It’s almost as if Amazon’s digital designers had no leeway to break (or even bend) the mammoth site’s standard product page templates — even when promoting products that Amazon itself had invested millions of dollars in developing.
3) Unoptimized Mobile Experience
When I search for “making the cut” on my laptop, I see a teensy tiny ad of sorts at the top of the search results, along with the equally tiny and easy to miss links: “Watch now | Learn more | Shop the winning looks.” It’s the type of banner that users have been conditioned, through decades of banner ad advertising, to overlook.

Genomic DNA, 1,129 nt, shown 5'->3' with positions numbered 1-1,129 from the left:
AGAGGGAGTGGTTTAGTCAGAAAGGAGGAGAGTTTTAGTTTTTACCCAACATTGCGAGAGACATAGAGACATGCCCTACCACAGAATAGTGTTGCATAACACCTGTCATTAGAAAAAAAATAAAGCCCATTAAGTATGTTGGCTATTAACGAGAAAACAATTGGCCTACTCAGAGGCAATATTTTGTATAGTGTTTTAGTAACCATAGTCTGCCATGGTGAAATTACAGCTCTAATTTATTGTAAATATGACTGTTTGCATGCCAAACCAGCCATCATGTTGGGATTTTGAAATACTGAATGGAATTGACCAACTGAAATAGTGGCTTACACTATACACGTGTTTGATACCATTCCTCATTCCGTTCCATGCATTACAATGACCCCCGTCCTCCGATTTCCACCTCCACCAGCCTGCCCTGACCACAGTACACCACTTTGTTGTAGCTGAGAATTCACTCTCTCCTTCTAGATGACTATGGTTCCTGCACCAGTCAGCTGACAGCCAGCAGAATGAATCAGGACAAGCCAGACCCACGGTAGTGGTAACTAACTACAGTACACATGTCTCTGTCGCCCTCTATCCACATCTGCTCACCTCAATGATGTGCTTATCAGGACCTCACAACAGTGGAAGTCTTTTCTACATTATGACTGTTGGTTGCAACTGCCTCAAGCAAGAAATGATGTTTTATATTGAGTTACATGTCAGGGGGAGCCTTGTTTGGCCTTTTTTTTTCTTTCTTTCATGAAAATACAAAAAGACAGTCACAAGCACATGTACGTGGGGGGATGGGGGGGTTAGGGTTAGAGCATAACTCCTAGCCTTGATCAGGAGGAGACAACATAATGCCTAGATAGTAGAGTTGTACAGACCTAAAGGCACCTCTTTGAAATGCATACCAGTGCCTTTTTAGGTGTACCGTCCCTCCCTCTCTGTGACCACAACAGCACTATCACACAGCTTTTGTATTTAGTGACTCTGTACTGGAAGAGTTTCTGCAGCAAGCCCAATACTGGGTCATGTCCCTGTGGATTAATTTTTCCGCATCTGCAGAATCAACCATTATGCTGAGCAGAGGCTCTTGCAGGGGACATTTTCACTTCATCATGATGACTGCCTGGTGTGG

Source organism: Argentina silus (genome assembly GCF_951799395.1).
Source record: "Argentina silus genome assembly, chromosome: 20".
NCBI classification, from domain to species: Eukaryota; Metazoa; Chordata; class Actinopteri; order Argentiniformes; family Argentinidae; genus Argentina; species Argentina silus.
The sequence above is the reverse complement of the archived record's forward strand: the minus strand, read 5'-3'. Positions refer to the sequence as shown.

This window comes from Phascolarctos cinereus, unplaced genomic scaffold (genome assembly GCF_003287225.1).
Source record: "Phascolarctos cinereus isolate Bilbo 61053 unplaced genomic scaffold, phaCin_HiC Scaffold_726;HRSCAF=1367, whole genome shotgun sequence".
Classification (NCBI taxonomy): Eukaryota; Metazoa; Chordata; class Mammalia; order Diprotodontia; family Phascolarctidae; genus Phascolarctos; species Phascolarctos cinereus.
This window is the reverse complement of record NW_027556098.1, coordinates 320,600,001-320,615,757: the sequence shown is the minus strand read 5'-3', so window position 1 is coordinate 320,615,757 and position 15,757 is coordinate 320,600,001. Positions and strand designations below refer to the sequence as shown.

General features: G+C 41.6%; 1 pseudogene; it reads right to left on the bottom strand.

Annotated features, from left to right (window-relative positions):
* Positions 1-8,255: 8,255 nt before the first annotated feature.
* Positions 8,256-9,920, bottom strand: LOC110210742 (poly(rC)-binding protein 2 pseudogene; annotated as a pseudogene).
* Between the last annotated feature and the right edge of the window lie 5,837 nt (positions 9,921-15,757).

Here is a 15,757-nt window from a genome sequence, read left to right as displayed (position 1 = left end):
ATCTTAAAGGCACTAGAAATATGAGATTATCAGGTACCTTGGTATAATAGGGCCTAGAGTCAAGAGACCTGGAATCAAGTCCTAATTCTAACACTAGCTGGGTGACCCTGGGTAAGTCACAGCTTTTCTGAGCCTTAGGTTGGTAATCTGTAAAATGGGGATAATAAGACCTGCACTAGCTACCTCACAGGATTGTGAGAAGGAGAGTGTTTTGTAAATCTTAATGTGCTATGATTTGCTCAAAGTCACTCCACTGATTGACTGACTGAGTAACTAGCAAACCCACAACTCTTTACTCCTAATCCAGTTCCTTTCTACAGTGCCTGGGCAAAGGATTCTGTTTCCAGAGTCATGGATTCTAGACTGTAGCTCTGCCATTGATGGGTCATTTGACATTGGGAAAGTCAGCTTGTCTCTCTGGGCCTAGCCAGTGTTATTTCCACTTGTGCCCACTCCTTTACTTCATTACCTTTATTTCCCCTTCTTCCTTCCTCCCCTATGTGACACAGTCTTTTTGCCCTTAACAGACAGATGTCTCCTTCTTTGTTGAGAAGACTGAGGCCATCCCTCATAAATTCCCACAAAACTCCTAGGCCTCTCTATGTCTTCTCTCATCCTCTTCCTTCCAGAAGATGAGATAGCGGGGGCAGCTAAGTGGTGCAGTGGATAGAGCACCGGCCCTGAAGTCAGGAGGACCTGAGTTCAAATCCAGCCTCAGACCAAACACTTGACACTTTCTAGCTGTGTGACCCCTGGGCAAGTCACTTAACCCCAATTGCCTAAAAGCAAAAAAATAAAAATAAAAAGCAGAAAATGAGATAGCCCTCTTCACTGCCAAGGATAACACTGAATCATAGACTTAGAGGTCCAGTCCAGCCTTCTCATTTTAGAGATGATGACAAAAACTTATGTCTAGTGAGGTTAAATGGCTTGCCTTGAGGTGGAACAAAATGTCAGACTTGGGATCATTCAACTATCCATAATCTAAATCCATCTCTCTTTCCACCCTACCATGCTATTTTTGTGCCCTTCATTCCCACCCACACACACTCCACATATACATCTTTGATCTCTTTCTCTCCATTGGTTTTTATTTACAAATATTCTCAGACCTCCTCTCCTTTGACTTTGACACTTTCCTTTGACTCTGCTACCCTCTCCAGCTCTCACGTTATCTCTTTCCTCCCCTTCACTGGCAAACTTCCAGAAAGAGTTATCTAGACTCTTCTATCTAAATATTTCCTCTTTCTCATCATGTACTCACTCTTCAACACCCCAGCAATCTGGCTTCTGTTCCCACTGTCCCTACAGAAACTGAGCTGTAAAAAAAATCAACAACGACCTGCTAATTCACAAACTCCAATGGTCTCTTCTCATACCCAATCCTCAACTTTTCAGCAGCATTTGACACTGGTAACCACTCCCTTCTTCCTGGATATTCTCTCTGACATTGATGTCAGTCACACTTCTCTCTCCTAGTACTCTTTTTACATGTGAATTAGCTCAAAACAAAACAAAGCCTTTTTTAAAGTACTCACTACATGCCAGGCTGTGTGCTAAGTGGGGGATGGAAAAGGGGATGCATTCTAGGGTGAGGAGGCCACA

But the mobile experience is even worse: It displays the ad, but without the blue links. As it turns out, the logo and the black text in the ad are clickable. But potential shoppers should not be expected to click blindly on links that do not look like links. This is web/mobile site design 101.
While an unoptimized mobile experience isn’t great in any situation, it’s especially problematic when Amazon’s obvious business objective was to immediately turn the show’s viewers into shoppers. While some viewers may, in fact, have their laptops nearby as they’re watching the show, I’m guessing that for the vast majority, it’s their phones that are surgically attached to their bodies — or at least directly next to them on the couch.
Overlooking the mobile search experience shows a complete lack of understanding for the context and habits of today’s TV watchers.
4) Too Many Taps